Other positive factors include the China trade delegation’s announcement that “important progress” had been madefollowing their two-day meeting in Washington, and that they now appear to be pushing ahead to reach a deal by the 1 March deadline. It would, however, be unwise to assume that a conclusive deal will have been reached by this deadline. What is currently more important is that China-US relations appear amicable.
The continuing tit-for-tat trade tariffs have already had a significant effect on the decelerating Chinese economy, leading to Beijing implementing untested policies to prevent further weakness. In the US, on other hand, the picture looks less bleak: some 46% of companies in the S&P 500 Index have already reported reasonable 2018 fourth-quarter corporate earnings results. Indeed, 70% of these companies have reported surprise results for their earnings per share, while 62% have also reported positive revenue surprises.
There is some variation in the messages that these companies are sending out – particularly among technology and communications companies: Facebook has reported blockbuster numbers, while Amazon has reported a slowdown in retail sales growth and issued a word of caution in its guidance for the first quarter of 2019. But they did rake in £55.2 billion in sales in the final quarter of 2018, or £600 million per day.
In the UK, the stock market enjoyed a rebound in sentiment throughout January, with the FTSE 250 and AIM indices outperforming their larger brother, the FTSE 100 Index. Brexit will obviously continue to dictate the direction for sterling assets over the coming months. And given Prime Minister Theresa May’s determination to deliver on the 29 March deadline, we can expect the markets and sterling to remain volatile.
The Prime Minister has expressed her intention to return to Brussels with a “fresh mandate”, new ideas and renewed determination. But Ireland remains a stumbling block, and with little time left before the deadline, the likelihood is that a solution will not be found until the eleventh hour.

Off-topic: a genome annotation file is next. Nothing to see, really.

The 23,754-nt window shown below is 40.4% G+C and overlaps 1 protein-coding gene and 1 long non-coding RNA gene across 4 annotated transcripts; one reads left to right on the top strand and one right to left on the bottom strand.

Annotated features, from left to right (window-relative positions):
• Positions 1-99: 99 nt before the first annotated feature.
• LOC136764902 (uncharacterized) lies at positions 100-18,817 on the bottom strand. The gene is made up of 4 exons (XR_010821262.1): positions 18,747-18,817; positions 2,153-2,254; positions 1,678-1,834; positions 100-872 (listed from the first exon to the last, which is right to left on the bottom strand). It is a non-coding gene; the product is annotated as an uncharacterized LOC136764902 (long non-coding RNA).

Many of the issues that haunted the financial markets in 2018 are evidently still with us today. But the likelihood of further aggressive monetary tightening from the Federal Reserve Bank appears to have diminished, the trade talks are looking a little more positive and the US economy is still in good shape, supported by last week’s surge in non-farm payroll numbers and a sharp rebound in the January Institute for Supply Management Manufacturing Index.
In the UK and Europe, concerns remain over Brexit and the Italian economy. Regarding the emerging markets, the recent dovish comments from the Fed, together with an anticipated weakening in the US dollar have directed some investor interest towards these exciting growth regions. And given their cheaper valuations compared with the likes of the US, further inflows into the region could very well continue.
Finally, as we enter the tenth year of expansion in the global economy, concerns will grow over the likelihood of a recession, higher volatility and pull-backs in equity markets will become more frequent and growth in the major developed economies might progress at a more lacklustre pace over the course of 2019.
But it is our belief that global equities will outperform most other asset classes this year, with many of those unloved regions of 2018 becoming this year’s attractions for global investors. Navigating any change in market cycle comes with numerous risks; but quality tends to prevail over the longer term, and that tends to be where the core of our investment portfolios is invested.
Peter Lowman is the Chief Investment Officer at Investment Quorum, a Director of the company and an integral member of our investment committee.
This article does not constitute specific advice and investors should bear in mind that capital invested is not guaranteed. Investment Quorum is authorised and regulated by the Financial Conduct Authority.